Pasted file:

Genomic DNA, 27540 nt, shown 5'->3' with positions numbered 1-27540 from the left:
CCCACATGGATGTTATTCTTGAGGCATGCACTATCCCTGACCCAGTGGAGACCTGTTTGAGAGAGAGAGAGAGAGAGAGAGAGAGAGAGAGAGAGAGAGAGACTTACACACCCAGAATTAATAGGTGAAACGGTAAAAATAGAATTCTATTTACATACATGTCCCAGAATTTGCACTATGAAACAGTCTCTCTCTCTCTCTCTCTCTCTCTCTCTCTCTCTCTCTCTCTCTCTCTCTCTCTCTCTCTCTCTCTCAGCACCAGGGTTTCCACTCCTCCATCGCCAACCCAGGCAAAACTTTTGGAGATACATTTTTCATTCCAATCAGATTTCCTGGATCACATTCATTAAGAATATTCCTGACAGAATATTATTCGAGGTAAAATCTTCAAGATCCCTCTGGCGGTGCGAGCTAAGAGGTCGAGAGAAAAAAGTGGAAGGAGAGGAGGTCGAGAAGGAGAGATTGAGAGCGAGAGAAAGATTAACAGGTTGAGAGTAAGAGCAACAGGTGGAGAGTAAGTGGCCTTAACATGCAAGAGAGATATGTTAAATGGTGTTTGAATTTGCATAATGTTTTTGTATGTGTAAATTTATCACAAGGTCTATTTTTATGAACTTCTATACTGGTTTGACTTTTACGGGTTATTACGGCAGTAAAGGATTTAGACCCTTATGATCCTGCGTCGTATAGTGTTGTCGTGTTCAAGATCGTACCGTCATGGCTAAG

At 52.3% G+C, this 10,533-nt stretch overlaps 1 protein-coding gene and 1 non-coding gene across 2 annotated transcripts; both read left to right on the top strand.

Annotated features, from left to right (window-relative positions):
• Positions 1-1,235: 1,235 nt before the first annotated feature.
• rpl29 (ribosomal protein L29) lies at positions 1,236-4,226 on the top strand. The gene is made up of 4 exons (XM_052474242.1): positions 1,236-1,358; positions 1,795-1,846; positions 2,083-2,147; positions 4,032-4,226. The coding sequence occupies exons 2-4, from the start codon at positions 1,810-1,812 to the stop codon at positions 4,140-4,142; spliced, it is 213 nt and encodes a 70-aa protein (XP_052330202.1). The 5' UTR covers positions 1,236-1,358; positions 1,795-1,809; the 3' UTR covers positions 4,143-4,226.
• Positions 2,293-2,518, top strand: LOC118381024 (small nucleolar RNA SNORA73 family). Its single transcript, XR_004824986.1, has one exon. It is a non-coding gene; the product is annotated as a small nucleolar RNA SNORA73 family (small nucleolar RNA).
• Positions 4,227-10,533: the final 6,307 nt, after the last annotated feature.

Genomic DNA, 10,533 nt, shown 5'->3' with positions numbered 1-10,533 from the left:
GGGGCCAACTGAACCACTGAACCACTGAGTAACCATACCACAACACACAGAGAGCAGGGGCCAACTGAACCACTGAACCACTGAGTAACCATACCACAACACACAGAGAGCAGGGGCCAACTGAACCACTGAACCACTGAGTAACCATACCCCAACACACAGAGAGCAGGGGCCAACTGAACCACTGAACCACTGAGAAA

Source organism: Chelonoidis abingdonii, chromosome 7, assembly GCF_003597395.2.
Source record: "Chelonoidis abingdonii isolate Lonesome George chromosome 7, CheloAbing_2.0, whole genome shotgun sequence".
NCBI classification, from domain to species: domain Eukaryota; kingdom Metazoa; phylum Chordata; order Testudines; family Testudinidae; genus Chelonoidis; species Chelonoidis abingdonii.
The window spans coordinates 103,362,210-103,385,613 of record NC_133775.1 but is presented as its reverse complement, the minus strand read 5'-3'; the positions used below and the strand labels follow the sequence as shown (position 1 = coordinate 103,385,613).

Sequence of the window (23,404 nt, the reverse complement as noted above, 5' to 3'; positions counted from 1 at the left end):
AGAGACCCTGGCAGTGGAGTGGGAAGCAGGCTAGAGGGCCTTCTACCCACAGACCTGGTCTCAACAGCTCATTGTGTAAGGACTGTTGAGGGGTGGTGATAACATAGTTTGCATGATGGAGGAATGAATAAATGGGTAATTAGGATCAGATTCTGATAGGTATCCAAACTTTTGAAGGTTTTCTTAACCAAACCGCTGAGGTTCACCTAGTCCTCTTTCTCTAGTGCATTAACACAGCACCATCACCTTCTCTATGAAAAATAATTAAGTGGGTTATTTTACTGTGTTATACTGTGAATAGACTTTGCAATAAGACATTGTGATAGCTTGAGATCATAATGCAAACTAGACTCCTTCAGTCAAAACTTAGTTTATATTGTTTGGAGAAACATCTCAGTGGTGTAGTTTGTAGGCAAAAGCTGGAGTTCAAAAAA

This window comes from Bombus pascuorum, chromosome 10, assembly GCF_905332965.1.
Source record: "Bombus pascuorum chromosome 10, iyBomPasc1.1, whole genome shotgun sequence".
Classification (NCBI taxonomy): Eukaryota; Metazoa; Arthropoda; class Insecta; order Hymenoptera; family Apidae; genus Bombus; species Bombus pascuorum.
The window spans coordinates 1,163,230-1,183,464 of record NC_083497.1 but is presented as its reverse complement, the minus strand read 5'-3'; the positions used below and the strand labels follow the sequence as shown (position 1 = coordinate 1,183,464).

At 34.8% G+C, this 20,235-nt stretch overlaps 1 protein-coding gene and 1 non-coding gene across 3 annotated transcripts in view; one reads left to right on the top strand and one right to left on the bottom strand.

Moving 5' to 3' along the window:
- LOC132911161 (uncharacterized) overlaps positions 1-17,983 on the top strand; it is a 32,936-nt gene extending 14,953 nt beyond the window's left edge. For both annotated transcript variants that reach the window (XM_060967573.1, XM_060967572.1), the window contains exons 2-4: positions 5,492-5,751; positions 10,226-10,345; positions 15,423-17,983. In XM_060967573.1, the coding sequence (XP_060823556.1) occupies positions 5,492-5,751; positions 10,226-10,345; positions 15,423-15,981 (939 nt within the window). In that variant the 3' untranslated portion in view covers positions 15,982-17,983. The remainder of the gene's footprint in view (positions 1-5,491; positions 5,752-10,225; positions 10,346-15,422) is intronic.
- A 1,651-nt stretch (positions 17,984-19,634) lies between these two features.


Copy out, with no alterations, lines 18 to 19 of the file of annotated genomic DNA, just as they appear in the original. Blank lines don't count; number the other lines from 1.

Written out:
Source record: "Bombus pascuorum chromosome 10, iyBomPasc1.1, whole genome shotgun sequence".
Classification (NCBI taxonomy): Eukaryota; Metazoa; Arthropoda; class Insecta; order Hymenoptera; family Apidae; genus Bombus; species Bombus pascuorum.